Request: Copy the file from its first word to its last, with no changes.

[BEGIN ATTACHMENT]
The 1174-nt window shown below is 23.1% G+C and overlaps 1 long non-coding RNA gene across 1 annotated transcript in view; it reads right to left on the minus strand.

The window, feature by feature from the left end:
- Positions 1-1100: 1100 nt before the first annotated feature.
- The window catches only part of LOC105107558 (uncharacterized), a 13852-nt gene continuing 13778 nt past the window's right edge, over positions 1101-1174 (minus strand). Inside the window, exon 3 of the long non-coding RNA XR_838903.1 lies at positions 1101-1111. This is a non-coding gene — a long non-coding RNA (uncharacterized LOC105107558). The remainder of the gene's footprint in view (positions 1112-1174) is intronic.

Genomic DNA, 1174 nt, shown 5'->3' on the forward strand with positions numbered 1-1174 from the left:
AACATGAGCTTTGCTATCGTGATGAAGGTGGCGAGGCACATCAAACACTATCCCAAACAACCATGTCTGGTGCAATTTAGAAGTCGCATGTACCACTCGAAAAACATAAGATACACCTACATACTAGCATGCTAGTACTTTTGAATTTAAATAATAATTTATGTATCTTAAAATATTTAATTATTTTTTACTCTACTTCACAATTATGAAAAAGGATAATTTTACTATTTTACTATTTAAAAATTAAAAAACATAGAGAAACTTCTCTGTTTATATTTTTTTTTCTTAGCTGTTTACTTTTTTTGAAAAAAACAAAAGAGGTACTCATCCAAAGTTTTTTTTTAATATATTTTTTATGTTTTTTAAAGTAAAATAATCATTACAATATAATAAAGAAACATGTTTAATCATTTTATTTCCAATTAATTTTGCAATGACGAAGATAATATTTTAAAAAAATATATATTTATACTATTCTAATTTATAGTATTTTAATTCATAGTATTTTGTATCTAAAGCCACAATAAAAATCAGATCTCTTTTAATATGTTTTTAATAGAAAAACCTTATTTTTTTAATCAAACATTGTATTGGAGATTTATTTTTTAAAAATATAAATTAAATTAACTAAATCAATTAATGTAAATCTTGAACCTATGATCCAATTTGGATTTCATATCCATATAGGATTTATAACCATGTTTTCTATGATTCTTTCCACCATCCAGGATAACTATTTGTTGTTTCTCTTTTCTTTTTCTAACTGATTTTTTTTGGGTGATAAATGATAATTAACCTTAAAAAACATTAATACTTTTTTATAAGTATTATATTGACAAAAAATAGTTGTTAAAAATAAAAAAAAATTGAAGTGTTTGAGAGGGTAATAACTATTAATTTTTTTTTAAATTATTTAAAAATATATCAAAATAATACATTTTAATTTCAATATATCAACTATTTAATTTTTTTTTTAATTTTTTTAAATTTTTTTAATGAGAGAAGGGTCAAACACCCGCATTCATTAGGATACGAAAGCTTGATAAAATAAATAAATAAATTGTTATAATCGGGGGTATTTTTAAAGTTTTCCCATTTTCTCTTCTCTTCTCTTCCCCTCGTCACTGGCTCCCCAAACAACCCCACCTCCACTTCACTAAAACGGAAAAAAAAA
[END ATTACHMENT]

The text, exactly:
The 1174-nt window shown below is 23.1% G+C and overlaps 1 long non-coding RNA gene across 1 annotated transcript in view; it reads right to left on the minus strand.

The window, feature by feature from the left end:
- Positions 1-1100: 1100 nt before the first annotated feature.
- The window catches only part of LOC105107558 (uncharacterized), a 13852-nt gene continuing 13778 nt past the window's right edge, over positions 1101-1174 (minus strand). Inside the window, exon 3 of the long non-coding RNA XR_838903.1 lies at positions 1101-1111. This is a non-coding gene — a long non-coding RNA (uncharacterized LOC105107558). The remainder of the gene's footprint in view (positions 1112-1174) is intronic.

Genomic DNA, 1174 nt, shown 5'->3' on the forward strand with positions numbered 1-1174 from the left:
AACATGAGCTTTGCTATCGTGATGAAGGTGGCGAGGCACATCAAACACTATCCCAAACAACCATGTCTGGTGCAATTTAGAAGTCGCATGTACCACTCGAAAAACATAAGATACACCTACATACTAGCATGCTAGTACTTTTGAATTTAAATAATAATTTATGTATCTTAAAATATTTAATTATTTTTTACTCTACTTCACAATTATGAAAAAGGATAATTTTACTATTTTACTATTTAAAAATTAAAAAACATAGAGAAACTTCTCTGTTTATATTTTTTTTTCTTAGCTGTTTACTTTTTTTGAAAAAAACAAAAGAGGTACTCATCCAAAGTTTTTTTTTAATATATTTTTTATGTTTTTTAAAGTAAAATAATCATTACAATATAATAAAGAAACATGTTTAATCATTTTATTTCCAATTAATTTTGCAATGACGAAGATAATATTTTAAAAAAATATATATTTATACTATTCTAATTTATAGTATTTTAATTCATAGTATTTTGTATCTAAAGCCACAATAAAAATCAGATCTCTTTTAATATGTTTTTAATAGAAAAACCTTATTTTTTTAATCAAACATTGTATTGGAGATTTATTTTTTAAAAATATAAATTAAATTAACTAAATCAATTAATGTAAATCTTGAACCTATGATCCAATTTGGATTTCATATCCATATAGGATTTATAACCATGTTTTCTATGATTCTTTCCACCATCCAGGATAACTATTTGTTGTTTCTCTTTTCTTTTTCTAACTGATTTTTTTTGGGTGATAAATGATAATTAACCTTAAAAAACATTAATACTTTTTTATAAGTATTATATTGACAAAAAATAGTTGTTAAAAATAAAAAAAAATTGAAGTGTTTGAGAGGGTAATAACTATTAATTTTTTTTTAAATTATTTAAAAATATATCAAAATAATACATTTTAATTTCAATATATCAACTATTTAATTTTTTTTTTAATTTTTTTAAATTTTTTTAATGAGAGAAGGGTCAAACACCCGCATTCATTAGGATACGAAAGCTTGATAAAATAAATAAATAAATTGTTATAATCGGGGGTATTTTTAAAGTTTTCCCATTTTCTCTTCTCTTCTCTTCCCCTCGTCACTGGCTCCCCAAACAACCCCACCTCCACTTCACTAAAACGGAAAAAAAAA